'exotic matter' to account for the nonexistent adhesive that would
preserve their large-scale structures.

"But exotic matter is an invention of the non-rationalist mind to
reject God. If the universe were truly billions of years old, these
structures would no longer exist. Instead, there would be an open,
non-binding distribution of stars everywhere in the universe without
galaxies.

"Uh-huh?"

"But we don't see that. Instead, we see that galaxies are held
together in a process that could only occur now... in the present, not
the past.

"And therefore, it doesn't take a leap of faith to believe that God
created a fully mature universe. In fact, that's the only sensible
assumption a rational person can make."

"Uh-huh?"

"Yet evolutionists appeal to the metaphysical to reject what's already
evident. That God created the universe, exactly as we see it today --
complete, sufficient, and fully mature."

Before I could respond, Dr. Whitcomb firmly grasped my hand and said,
"God bless you, Tom. I enjoyed our conversation, immensely. Here, let
me sign your book."

And with that, he wrote, "To Tom. Remember Hebrews 11:3 -- 'Through
faith we understand that the worlds were framed by the word of God, so
that things which are seen were not made of things which do appear.'"

I'd been outwitted, despite the fact that I was very familiar with the
"dark matter" mystery.

Astronomers have always expressed wonder that stars orbit their
galactic cores at the same speed in their spokes that they do in their
hubs. Many honestly admit they're surprised that spiral galaxies don't
fly apart, but the conventional explanation is that the universe's
mass is mostly made of non-luminous objects that hold the galaxies
together.

For example, in our own solar system, nine planets, an asteroid belt,
a Kuiper belt, and a possible Oort cloud orbit the sun. So besides our
Sun, the remainder of solar system is composed entirely of
non-luminous material, gravitationally held in orbit.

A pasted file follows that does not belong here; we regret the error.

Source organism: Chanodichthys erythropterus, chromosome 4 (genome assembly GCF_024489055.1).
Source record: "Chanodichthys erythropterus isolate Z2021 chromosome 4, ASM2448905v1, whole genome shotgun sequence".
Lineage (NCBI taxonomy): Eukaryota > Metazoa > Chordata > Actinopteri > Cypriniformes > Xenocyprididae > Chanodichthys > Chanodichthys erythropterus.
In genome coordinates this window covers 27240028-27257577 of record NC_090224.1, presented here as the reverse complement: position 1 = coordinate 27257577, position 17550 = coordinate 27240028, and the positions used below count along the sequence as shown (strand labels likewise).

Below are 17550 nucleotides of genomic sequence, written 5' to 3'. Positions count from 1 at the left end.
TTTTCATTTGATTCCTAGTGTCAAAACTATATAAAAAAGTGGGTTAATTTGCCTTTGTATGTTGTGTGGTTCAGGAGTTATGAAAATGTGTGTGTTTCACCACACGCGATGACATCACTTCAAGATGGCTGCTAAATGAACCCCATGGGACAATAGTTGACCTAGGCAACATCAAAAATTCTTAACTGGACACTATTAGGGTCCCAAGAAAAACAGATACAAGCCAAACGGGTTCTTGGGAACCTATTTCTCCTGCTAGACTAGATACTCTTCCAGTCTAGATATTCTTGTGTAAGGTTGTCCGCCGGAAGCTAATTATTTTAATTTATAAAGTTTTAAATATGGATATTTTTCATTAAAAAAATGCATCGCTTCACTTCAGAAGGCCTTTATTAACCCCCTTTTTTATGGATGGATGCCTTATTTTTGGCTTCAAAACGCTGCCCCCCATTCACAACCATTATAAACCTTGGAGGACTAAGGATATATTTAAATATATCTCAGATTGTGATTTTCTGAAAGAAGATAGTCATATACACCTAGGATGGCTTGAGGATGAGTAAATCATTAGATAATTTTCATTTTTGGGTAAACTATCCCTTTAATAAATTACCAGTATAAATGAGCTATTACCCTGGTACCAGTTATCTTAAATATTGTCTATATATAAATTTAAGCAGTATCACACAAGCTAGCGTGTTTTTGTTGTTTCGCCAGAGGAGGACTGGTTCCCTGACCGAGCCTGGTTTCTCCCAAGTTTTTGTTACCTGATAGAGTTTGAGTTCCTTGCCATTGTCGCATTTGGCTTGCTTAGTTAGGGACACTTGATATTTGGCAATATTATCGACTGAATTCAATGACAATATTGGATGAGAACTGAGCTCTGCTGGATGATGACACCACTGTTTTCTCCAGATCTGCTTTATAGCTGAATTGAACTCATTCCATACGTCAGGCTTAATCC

And since we've discovered that planets orbit other stars with masses
two, three, to five times more massive than Jupiter, a conventional
explanation for dark matter can't be far-fetched. Especially since we
can only detect the most massive of these planets. These stars could
be orbited by dozens of smaller, yet darker colossal objects.

Yet Dr. Whitcomb took a trite scientific mystery and turned it upside
down. He also had the advantage of disarming me with bizarre,
fantastic story straight out of the Twilight Zone that left me
temporarily speechless. But before I could recover, he banished me
with a polite, gracious, but firm dismissal.

In fact, one biology teacher claimed that "Creationists spout more
lies in an hour than scientists can respond to in a month." They often
shoot from the hip and damn the science. Real evidence is a vague
postscript, to be sought only when the challenger is persistent.

And since Dr. Whitcomb is not a scientist, he probably just parroted
what somebody at the ICR told him, most likely Henry Morris. And then
he blind-sided me with a tortuous justification that he couldn't
explain himself if he wanted to.

The point I'm trying to make is -- don't feel bad about not
challenging Gish. He's the best-equipped double-talker on the planet,
and you'll never outmaneuver him. If I had been there with you, I
would've sought his autograph, smiled, posed with him in a snapshot,
and then laughed about it later with Dawn.

I mean... what else can you do?


To:   Tommy Huxley
From: David Glück (Kil)
Date: Unknown
Sorry it has taken me so long to respond to your letter. I do appreciate the support. I too am sorry you and Dawn weren’t with us on our ICR trip. Maybe next time!

Naturally, as I mentioned in the report, there was no way I was going to get into a debate with Duan Gish. As you said in your letter, “He’s the best-equipped double-talker on the planet, and you’ll never outmaneuver him. If I had been there with you, I would’ve sought his autograph, smiled, posed with him in a snapshot, and then laughed about it later with Dawn.”

Really, I would have loved to have arm wrestled Dr. Gish — winner take all. I’m quite sure I have it all over him in upper body strength. Perhaps an arm wrestling match with Dr. Whitcomb might have also produced a more satisfying result for you. Just a thought…

What I regret (and I’m not losing any sleep over this) is that we didn’t tell the ICR or Gish that we are skeptics. That’s all. I do consider this a small failure on our part. I don’t know if that information about us would have changed anything about our visit, but then, I wouldn’t have to wonder if it would hav